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Gardening in the shade

Quick facts

  • Shady areas are cooler and the soil can remain moist longer.
  • Shady areas may be the last places in your garden to thaw out in the winter.
  • Shade has different levels of light, from dappled to deep.
  • Soil fertility is hard to maintain in shady sites.
  • Set containers under trees and near shrubs to avoid combating tree and shrub roots.

An abundance of large trees and shady areas in your yard can be seen as challenge or an opportunity. 

Shade gardens provide cool, refreshing areas of beauty during summer's heat.

They can create mystery, whimsy and discovery in your landscape and feature different plants than those in the rest of your yard.  

Know your site conditions

Side of a brown house with green and white plants and trees

Like all long-lived, healthy landscapes, successful shade gardening starts with understanding the basic conditions of your planting site:

  • Space
  • Cold hardiness zone
  • Light
  • Soil type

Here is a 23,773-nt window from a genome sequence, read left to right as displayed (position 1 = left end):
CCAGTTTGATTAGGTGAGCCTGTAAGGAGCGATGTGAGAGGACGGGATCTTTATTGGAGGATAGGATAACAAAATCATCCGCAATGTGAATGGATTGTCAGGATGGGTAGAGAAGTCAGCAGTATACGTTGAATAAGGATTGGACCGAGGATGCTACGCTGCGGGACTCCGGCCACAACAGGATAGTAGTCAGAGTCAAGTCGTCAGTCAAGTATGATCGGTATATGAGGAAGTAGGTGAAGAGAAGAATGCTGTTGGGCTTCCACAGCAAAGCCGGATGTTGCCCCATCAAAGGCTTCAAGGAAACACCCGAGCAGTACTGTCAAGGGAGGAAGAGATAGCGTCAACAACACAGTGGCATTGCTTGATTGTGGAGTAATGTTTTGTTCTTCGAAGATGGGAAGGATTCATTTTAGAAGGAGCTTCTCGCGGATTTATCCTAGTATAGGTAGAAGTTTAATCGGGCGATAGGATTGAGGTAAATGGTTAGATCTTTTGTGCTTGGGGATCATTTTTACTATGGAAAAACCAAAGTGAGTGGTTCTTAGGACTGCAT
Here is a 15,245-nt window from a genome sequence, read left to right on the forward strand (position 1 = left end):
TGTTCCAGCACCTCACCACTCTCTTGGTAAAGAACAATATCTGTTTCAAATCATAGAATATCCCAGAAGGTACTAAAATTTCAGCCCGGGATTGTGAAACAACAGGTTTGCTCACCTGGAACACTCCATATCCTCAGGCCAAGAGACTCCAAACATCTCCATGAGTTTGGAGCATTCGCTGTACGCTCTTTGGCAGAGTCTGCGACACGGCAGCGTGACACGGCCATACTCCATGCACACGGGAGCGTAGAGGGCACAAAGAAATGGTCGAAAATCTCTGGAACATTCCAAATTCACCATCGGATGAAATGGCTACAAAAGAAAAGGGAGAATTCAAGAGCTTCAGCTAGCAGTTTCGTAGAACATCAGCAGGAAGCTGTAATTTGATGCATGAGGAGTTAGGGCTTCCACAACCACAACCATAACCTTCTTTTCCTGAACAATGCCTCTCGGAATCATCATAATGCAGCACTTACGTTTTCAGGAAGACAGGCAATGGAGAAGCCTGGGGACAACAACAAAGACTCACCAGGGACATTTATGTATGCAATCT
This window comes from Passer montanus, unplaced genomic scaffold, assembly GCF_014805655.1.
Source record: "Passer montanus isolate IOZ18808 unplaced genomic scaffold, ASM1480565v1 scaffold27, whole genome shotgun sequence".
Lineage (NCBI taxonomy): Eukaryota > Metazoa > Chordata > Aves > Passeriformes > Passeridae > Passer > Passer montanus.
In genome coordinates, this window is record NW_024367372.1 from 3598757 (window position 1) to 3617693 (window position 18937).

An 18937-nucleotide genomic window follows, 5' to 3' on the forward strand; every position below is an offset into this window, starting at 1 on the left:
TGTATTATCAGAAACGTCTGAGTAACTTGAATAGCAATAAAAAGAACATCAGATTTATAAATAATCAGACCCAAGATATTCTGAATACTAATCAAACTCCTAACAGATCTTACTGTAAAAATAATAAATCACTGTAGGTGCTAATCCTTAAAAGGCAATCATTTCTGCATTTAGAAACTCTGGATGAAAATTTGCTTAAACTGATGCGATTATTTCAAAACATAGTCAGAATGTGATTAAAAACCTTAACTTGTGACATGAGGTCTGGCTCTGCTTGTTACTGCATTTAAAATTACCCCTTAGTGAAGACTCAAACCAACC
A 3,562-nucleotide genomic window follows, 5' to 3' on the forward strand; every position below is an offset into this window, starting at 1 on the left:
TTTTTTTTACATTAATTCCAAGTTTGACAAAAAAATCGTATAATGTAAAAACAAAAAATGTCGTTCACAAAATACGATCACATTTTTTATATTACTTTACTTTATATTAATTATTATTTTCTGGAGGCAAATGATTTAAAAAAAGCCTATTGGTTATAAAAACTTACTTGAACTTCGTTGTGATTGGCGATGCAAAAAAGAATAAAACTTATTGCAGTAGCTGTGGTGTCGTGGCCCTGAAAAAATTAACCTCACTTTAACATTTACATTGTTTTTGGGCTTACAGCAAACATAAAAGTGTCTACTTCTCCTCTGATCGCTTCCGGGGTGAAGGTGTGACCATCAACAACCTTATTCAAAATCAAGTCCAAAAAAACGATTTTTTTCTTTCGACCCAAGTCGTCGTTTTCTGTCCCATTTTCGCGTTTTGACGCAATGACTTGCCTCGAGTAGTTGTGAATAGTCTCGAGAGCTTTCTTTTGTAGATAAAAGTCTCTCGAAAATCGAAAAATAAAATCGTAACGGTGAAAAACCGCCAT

Having a basic knowledge of your planting space will help you choose plants that will grow best in your site.

A plant won’t thrive in conditions that differ from what it needs to grow. It will be stressed and unable to reach its full size and shape or produce healthy leaves and flowers.

Plants that struggle in less-than-optimal growing conditions can also be more susceptible to pests and diseases.


Containers and houseplants in shade gardens


Plant lists

Lists of favorite plants for shady sites as compiled by Master Gardeners in The Best Plants for 30 Tough Sites (2007). 


Julie Weisenhorn, Extension educator; Kristine Moncada, College of Food, Agricultural and Natural Resource Sciences; and Deborah L. Brown

Reviewed in 2018

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